By Daniel J. McLaughlin
As the climate crisis continues, people are looking for ways to cut down on their carbon emissions.
A change in your diet can help reduce the greenhouse gases you are emitting. A UN report recommends cutting meat out of your diet to change how we produce food and the land we use.
However, others warn that it will have a minimal impact.
Eating less meat and cutting food waste could reduce climate change, according to a new report by the United Nations.
The Intergovernmental Panel on Climate Change (IPCC) warns that global temperatures will not be kept at safe levels unless we change the way we produce food and manage land.
The report says that global carbon emissions could fall by up to 8 billion tonnes a year, if people switched to a plant-based diet.
By 2050, dietary changes could free millions of square kilometres of land.
Hans-Otto Pörtner, co-chair of the IPCC's working group on impacts, adaptation and vulnerability, said: "We don’t want to tell people what to eat.
"But it would indeed be beneficial, for both climate and human health, if people in many rich countries consumed less meat, and if politics would create appropriate incentives to that effect."
However, Bjorn Lomborg, president of the Copenhagen Consensus Center thinktank, says that meat-eaters should not be shamed by vegetarian environmentalists.
In an article for USA Today, he argues that giving up meat does not have much of an effect on climate change.
Lomborg, who is a vegetarian, explains that the headlines that describe how vegetarians cut their carbon footprint by half can be "misleading".
He writes: "First, that cut isn’t to our entire emissions - just those from food. That means four-fifths of emissions are ignored, according to an analysis of emission from the European Union, which means the impact is actually five-times lower.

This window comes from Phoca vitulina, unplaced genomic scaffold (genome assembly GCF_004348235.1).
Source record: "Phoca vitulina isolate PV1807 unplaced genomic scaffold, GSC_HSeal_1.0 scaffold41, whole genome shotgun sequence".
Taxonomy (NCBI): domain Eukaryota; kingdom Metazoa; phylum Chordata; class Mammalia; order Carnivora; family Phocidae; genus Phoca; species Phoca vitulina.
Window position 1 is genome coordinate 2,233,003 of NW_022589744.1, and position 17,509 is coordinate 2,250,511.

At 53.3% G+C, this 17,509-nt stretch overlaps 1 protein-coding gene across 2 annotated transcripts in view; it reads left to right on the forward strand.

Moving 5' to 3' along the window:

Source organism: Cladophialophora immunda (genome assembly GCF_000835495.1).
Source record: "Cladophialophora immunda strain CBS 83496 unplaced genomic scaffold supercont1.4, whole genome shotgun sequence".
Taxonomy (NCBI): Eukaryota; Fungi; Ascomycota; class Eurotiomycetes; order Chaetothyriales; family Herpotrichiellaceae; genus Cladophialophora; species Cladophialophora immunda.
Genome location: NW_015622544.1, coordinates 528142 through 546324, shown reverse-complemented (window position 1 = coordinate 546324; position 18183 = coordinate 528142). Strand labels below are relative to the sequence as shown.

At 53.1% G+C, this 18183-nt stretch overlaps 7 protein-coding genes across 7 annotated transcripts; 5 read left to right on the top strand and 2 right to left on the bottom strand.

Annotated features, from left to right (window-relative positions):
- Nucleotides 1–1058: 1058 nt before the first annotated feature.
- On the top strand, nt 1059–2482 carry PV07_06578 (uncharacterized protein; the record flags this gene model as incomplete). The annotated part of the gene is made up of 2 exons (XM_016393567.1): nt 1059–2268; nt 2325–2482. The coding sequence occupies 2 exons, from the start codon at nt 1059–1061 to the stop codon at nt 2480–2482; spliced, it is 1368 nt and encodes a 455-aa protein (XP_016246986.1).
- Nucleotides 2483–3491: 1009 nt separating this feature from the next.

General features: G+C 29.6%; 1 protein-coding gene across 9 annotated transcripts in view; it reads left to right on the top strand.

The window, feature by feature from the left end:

"Second, the more optimistic figures about how much of your emissions you can cut are based not just on a vegetarian diet, but on an entirely vegan one where we avoid every single animal product altogether."
Lomborg adds that a non-meat diet will likely reduce your emissions by around 1,200 pounds of carbon dioxide. That's a cut of emissions by just 4.3 per cent.
While estimates vary, the BBC reports that lifestock is responsible for up to 14 per cent of all greenhouse gas emissions from human activities.
Farming generates carbon dioxide, nitrous oxide (from fertilisers and wastes to soil), and methane from animals belching. The latter produces the equivalent of 3.1 gigatonnes of CO2 into the atmosphere every year.
Beef is the most damaging of all foods in terms of emissions, followed by lamb, farmed prawns, chocolate, farmed fish and pork. A 2017 study calculated that each kilogram of beef consumed in the United States produces 26.5 kilograms of carbon emissions - five times more than chicken or turkey.
According to the National Geographic, producing beef uses 20 times the land and 20 times the emissions as growing beans (per gram of protein). It also requires more than 10 times more resources than producing chicken.
A reduction in the consumption of beef has produced results. Americans now consumed 19 per cent less beef than they did in 2005, resulting in a reduction of 185 million metric tonnes of emissions - the equivalent if 39 million fewer cars on the roads.